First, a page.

My next step was to align the blade. Here’s where the trouble started. On the Lumbersmith, the idler wheel of the bandsaw is mounted on an axle welded to a steel plate. The plate is nestled within the cast aluminum frame and adjusted along two axes with set screws. Even after adjusting the screws, I could not quite get the blade aligned under tension as the wheel seemed to deflect inward toward the center of the saw. Perhaps, I thought, the plate is in backward. I henceforth disassembled the saw, rotated the plate 180 degrees, and reassembled it. Imagine my surprise to discover that, once under tension again, the idler wheel again deflected inward. If it was bent it should now be deflected outward. This was fishy! I thus disassembled the saw again (a fourth time, I think) for a closer look at the plate-axle assembly.
Turning the thing over in my hands, I wondered whether or not the axle was bent. Expecting nothing, I tried to push the axle in the opposite direction and was surprised to discover that I could move the axle vis-a-vis the mounting plate with nothing more than the ordinary force of my fingers. As it turned out, the axle (or the weld, it’s not clear which) had corroded and, in a short time, the entire thing came apart in my hands. The reason I had not been able to align the blade was not my poor skill and lack of calibration (though those may have contributed), but because every time I put the blade under tension it bent the idler wheel axle.
This all occurred in the early afternoon the Wednesday before Thanksgiving. What was I to do? Everything I had planned for this week (my one precious week!) depended on operating the sawmill.
Supposing I might somehow repair the Lumbersmith, I frantically called my friend Reese (he of the log arch). Unfortunately, Reese was already gone to Chattanooga for the holiday. I then proceeded, unhappily and with little expectation, to call all of the welders Google could locate in a two-county area. Imagine my surprise (and delight!) to reach Steve Arusa, of Steve’s Welding in Blairsville, Georgia. Yes, Steve was in the shop. Yes, Steve was trying to finish a job for another customer, and, yes, if I came right now he could help me before closing up for the day.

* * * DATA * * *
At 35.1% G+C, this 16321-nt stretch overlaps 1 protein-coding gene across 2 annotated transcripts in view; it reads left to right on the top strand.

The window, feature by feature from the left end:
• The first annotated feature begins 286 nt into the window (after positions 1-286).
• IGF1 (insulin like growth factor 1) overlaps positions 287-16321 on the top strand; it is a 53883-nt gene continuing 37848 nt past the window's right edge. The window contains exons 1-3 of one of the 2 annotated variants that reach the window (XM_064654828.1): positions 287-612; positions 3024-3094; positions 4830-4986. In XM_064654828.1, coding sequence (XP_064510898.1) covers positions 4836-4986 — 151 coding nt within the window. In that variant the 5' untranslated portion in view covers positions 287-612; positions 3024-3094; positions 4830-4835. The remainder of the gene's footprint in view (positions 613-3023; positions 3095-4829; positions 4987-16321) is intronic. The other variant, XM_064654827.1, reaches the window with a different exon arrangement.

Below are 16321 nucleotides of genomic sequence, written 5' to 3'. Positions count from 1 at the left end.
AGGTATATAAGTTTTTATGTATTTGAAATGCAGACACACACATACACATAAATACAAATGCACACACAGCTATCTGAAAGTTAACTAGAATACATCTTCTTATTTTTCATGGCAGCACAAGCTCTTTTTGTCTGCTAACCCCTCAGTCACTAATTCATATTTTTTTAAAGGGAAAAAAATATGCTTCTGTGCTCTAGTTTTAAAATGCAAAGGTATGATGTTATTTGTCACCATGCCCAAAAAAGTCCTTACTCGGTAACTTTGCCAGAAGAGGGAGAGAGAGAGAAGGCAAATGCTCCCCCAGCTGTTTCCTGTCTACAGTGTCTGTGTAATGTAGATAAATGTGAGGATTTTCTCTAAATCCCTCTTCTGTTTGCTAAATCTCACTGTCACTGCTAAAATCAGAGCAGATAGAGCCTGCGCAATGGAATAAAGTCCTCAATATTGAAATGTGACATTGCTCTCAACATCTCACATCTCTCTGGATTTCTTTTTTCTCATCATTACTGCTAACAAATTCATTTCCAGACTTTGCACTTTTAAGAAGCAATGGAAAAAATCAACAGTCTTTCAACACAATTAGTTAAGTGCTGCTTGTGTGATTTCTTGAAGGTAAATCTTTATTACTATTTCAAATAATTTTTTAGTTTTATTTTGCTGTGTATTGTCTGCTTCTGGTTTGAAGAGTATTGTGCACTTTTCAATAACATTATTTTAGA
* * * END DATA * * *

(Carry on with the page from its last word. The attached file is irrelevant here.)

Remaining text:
Of course, right now is relative. I suspected that right now might mean something different for Steve, at 3 pm on the Wednesday before Thanksgiving, and me, with a thirty-five-minute hike just to reach my car (and another half hour after that to get to Steve’s shop). Needless to say, I threw the piece in a rucksack, tightened my boots, tidied camp just a tiny bit (i.e. stowed the food and hung it from a tree in case some animal might notice my brief absence), and took off. An hour later I was in Blairsville. Thirty minutes and eighty dollars after that I had a newly welded axle-plate assembly. (It was fortunate I had put those five twenty-dollar bills in my wallet just the day before.) In another hour and a half, just as the dark was descending, I was back at my camp. A day of milling had been lost, but I was feeling good. I still had four more days before I was expected back at work and the broken mill components had been repaired. The trip was rescued after all.
Eager to make use of the waning daylight and excited to begin milling in the morning, I decided to reassemble the mill then and there, to align the band wheels, to run the engine up just enough to be sure that everything was operational, and to set my mill upon its track where it would be ready for work first thing in the morning. Step one, of course, was to insert the repaired axle-plate assembly, install the band wheel and blade, and perform the alignment. All seemed to go to plan until I again put tension upon the blade and… PLINK. It was the unexpected and unwelcome sound of metal under stress at the point of fracture. Despite all Steve’s efforts (and my eighty dollars), the idler wheel axle once again was not square to the mounting plate. This time, it was not the weld that had broken, but the axle itself.
As it turned out, the Lumbersmith was not to be used on this trip, or possibly ever again, at least by me.